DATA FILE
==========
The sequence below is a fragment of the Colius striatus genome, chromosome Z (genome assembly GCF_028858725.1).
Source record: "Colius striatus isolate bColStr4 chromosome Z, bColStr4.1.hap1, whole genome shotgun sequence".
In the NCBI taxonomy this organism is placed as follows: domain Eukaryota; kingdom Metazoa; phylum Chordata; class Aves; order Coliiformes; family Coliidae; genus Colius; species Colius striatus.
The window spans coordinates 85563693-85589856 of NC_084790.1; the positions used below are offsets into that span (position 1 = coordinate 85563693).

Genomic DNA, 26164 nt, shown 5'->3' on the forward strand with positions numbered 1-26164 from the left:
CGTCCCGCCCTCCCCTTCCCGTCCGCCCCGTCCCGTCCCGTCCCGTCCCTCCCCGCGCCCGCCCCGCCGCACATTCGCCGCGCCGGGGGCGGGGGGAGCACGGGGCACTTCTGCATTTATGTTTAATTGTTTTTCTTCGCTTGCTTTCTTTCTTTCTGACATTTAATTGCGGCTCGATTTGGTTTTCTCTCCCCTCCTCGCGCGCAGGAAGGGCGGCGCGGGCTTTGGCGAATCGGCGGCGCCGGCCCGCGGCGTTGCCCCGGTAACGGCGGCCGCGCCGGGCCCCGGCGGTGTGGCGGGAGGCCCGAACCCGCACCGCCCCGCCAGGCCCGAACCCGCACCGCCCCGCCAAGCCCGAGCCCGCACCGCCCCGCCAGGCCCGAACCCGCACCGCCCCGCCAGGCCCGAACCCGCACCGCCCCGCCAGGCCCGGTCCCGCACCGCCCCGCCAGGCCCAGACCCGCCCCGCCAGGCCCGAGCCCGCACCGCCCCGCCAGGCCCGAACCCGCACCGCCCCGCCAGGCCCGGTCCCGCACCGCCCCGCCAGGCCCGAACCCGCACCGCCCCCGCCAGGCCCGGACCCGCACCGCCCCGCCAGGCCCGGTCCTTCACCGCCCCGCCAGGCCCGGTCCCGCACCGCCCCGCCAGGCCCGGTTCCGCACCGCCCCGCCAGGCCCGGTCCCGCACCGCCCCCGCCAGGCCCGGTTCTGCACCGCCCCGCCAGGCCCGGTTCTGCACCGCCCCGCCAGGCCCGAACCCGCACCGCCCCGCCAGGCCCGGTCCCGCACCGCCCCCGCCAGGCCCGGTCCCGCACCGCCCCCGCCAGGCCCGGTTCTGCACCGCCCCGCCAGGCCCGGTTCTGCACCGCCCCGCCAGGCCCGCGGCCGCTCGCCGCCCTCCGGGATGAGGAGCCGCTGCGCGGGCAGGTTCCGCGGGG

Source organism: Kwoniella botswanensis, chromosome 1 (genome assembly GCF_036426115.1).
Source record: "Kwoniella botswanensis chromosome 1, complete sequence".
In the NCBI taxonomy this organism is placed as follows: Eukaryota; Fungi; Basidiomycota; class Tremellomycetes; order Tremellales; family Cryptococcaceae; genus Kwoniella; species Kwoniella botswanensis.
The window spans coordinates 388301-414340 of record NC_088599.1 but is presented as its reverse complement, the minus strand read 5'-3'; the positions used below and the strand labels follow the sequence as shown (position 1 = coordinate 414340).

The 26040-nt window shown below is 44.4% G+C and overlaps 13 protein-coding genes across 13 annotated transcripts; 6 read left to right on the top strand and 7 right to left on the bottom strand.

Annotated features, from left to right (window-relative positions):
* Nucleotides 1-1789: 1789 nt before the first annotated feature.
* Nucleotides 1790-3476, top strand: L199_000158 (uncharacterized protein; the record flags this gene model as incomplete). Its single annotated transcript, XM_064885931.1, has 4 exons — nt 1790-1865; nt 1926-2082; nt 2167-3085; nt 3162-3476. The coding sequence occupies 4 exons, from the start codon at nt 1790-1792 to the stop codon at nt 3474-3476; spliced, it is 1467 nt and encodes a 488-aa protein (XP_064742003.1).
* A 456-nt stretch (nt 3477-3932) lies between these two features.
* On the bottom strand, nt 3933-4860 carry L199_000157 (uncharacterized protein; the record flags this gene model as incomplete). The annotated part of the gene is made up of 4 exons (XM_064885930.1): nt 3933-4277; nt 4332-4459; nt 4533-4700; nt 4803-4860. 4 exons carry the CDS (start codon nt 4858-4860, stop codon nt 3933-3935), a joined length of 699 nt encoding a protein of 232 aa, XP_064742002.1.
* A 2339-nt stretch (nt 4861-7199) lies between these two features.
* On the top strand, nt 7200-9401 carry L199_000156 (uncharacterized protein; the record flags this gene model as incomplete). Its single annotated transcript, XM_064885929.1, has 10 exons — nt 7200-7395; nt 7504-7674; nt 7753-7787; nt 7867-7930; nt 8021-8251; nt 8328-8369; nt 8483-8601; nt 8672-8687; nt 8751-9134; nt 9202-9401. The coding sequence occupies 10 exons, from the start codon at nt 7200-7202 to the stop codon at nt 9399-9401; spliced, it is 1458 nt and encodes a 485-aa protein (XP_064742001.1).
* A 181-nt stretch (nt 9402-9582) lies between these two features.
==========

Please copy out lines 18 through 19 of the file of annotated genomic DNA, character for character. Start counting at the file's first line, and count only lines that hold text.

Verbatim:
* On the top strand, nt 7200-9401 carry L199_000156 (uncharacterized protein; the record flags this gene model as incomplete). Its single annotated transcript, XM_064885929.1, has 10 exons — nt 7200-7395; nt 7504-7674; nt 7753-7787; nt 7867-7930; nt 8021-8251; nt 8328-8369; nt 8483-8601; nt 8672-8687; nt 8751-9134; nt 9202-9401. The coding sequence occupies 10 exons, from the start codon at nt 7200-7202 to the stop codon at nt 9399-9401; spliced, it is 1458 nt and encodes a 485-aa protein (XP_064742001.1).
* A 181-nt stretch (nt 9402-9582) lies between these two features.